Tooth eruption is a dynamic and complex biological and physiological process that occurs during the development, formation, and migration of a tooth erupting into final position in the mouth.

This process directly relates to adolescents and involves the development of temporary teeth to give way to the permanent teeth, most often occurring symmetrically at the same time on both sides of the dental arch. Dental development begins early, during the embryonic stage and concludes with the final eruption of third molars or wisdom teeth.


Babies are born with most of their primary (temporary) teeth already formed inside of the gums. Typically, teeth begin to appear within the first 6 months of age, arriving two at a time – one on each side of the mouth. By the age of three, the majority of children will have completed eruption of all 20 primary teeth. However, tooth eruption can be early or late, depending on the patient.


In primary teeth, early tooth eruption will most often occur when the tooth bud is positioned superficially under the gingiva. This has also been observed in cases of hyperthyroidism and early puberty.

Early eruption of all permanent teeth can be related to endocrine problems or certain medical syndromes. The early eruption of a single tooth is common, usually due to other factors, such as the early loss of a temporary tooth.


Premature tooth eruption is different from early eruption because it implies immature teeth, always in the bud state, erupt. This can be caused by traumas, tumors, infections, etc.


While late eruptions are not as common in temporary teeth as in permanent, it can happen. According to the American Academy of Pediatrics, tooth eruption is considered late beyond 6 to 15 months of age. Beyond the average age limit of eruption for temporary teeth, children without teeth by the age of 18 months should be evaluated by a dentist. Teeth that do not follow the chronological eruption pattern are not necessarily a concern, but no indication of teeth may indicate more advanced problems. In some rare cases, a physical obstruction may hold back the tooth and prevent it from the eruption path, thus becoming impacted or embedded.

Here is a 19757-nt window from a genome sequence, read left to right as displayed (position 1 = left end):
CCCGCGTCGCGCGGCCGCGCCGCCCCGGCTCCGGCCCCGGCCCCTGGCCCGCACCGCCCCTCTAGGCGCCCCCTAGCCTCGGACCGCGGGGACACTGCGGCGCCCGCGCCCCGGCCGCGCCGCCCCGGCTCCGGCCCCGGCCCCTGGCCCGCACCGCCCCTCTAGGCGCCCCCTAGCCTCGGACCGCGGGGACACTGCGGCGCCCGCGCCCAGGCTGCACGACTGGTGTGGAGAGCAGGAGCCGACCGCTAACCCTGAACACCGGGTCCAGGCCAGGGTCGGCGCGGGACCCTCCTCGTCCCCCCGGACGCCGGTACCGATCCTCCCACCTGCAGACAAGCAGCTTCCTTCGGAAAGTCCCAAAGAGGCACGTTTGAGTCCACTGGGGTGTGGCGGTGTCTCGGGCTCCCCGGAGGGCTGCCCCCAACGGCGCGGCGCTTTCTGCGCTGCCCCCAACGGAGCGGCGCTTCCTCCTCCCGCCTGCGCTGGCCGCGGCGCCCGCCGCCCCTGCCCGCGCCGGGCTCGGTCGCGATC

Sometimes it is necessary to surgically remove a visible or erupted tooth. Surgical extractions can also involve the removal of erupted teeth that cannot easily be removed because they have broken beneath the gum line. Both are frequent procedures performed by our oral surgeons at Ocoee Oral Surgery.

A local anesthetic will be provided to numb the area surrounding the tooth, and oral general anesthetic may be administered. Then, if necessary, an incision will be made along the gum line, creating what is known as a “surgical flap.” This “flap” of tissue allows access to the tooth’s root via the gum, and will be needed if the crown of your tooth has eroded due to extreme decay.

For more information, questions, or comments on tooth eruption, contact our Cleveland TN oral surgery office today at 423.479.1444.